After spending five weeks interning with the SHM Foundation, Sadie Levi reflects on her experiencess and shares what she's learned during this time.
As a twenty-year old university student studying Geography, the world today has often felt uncertain and overwhelming. From reading, researching and going to lectures about the multiple challenges of climate change, migration and social inequality to seeing these social issues compounded by the Covid-19 pandemic and accelerating Black Lives Matter movement, I have, like many, felt daunted by the idea of tackling such a world. Being stuck in a classroom environment I would often feel distant and powerless, like the change needed was insurmountable, and that there was not enough being done. My internship with the SHM Foundation has changed this vantage point, allowing me to realise, watch and feel part of the change that is happening.
I’m not suggesting that the SHM foundation or any one group have all the answers to these problems, but by seeing the work that they are doing, I know that there are an incredible number of passionate and driven people working for change. In a political climate that is all too often devoid of positivity, it is encouraging to see the impact that is being made.
This internship has shown me the important role that foundations play, not only funding but also guiding and supporting grassroots initiatives. To me it is this interaction which has been the most inspiring. I spent a large proportion of my internship working on the Foundation’s Ember initiative, which supports and funds community-based mental health projects. I learnt that the innovators have an invaluable and unique understanding of the issues, places and populations they serve, and therefore that their knowledge needs to be at the heart of the change going forward. My excitement here began with my first meeting with Trang, the founder and leader of the Quan Tam Network in Vietnam. In our meetings each week she would arrive with an enthusiasm to discuss the work that she and her team have committed their careers to: caring for people with Severe Mental Illness, raising awareness and dispelling stigma. Her personal understanding of the populations she works with so clearly shapes every aspect of their values and approach, making their activities and services expertly tailored to local needs. What reinforced this excitement was my realisation that Trang was not an exception, but that her passion and sensitive action was matched by all of the innovators, from those at CAFS in Sri Lanka, to those at Open Hands in Botswana.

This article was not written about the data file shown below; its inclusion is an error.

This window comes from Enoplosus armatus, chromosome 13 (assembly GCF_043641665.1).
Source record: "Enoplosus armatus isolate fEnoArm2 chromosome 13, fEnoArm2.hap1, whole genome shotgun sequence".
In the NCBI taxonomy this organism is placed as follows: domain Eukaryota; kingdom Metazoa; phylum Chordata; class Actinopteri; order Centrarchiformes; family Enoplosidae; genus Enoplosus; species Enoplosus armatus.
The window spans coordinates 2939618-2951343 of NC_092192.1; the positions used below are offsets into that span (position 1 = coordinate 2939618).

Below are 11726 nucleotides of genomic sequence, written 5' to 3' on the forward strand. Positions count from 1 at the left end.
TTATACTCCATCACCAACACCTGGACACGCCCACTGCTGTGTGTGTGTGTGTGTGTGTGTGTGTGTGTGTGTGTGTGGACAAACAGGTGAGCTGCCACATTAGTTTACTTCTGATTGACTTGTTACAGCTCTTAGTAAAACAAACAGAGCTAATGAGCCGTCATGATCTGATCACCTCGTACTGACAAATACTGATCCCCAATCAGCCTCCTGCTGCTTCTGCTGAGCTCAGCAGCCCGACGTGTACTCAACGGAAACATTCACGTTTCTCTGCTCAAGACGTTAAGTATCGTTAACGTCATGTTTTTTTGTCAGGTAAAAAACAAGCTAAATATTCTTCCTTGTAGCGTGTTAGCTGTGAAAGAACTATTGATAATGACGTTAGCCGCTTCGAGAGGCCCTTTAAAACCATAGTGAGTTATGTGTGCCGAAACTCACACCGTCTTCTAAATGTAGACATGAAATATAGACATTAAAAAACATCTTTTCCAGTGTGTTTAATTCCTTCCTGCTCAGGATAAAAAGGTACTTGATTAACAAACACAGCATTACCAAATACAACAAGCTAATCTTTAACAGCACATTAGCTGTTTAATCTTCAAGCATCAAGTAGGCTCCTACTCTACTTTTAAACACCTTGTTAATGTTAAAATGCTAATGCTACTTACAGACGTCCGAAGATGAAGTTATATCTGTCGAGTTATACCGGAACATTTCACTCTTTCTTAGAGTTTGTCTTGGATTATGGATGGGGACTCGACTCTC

The biggest thing I took from these innovators is the importance of developing a more caring and inclusive society as the best sustainable solution to many problems. It is only through such an integrated approach that attitudes can be changed, progress can be made, and futures can be improved. Only by understanding local contexts, from the ground up, can we develop such solutions, that are long-term and effective. I further saw this in action while working on Khuluma, the Foundation’s social support project for HIV-positive adolescents in South Africa. Researching job opportunities for the Khuluma mentors, the Foundation team showed me that we cannot only consider the national situation but that we must look at each mentor as an individual, bearing in mind their specific skills, dreams and circumstances. Across these projects, I have learnt that one must not become overwhelmed by the problem, nor try to develop global silver-bullet solutions. We must instead be sensitive to the situation, and harness local knowledge and passion to bring change step by step.
A final lesson to share from my time at the SHM Foundation is the importance of being adaptable. Now more than ever, it is crucial that we are not rigid but are dynamic in our knowledge. This is something I have seen in the way mental health projects like CBMHP and Huertomanias have transformed their models to continue providing support throughout the Covid-19 pandemic. Whilst core values and principles must prevail, we must always be flexible in our knowledge, in our learning and in the way that we work so as not to be held back by the inevitable challenges that we will face.
It is this resilience, this commitment to a better future that I have found so motivating. It is not being overwhelmed into inaction by the bigger picture, but instead remaining focused on taking small steps forward and achieving attainable victories. This is the biggest lesson I have learnt from the SHM Foundation and Ember innovators, and it is one that I hope to carry forward with me and share with others in whatever I do next.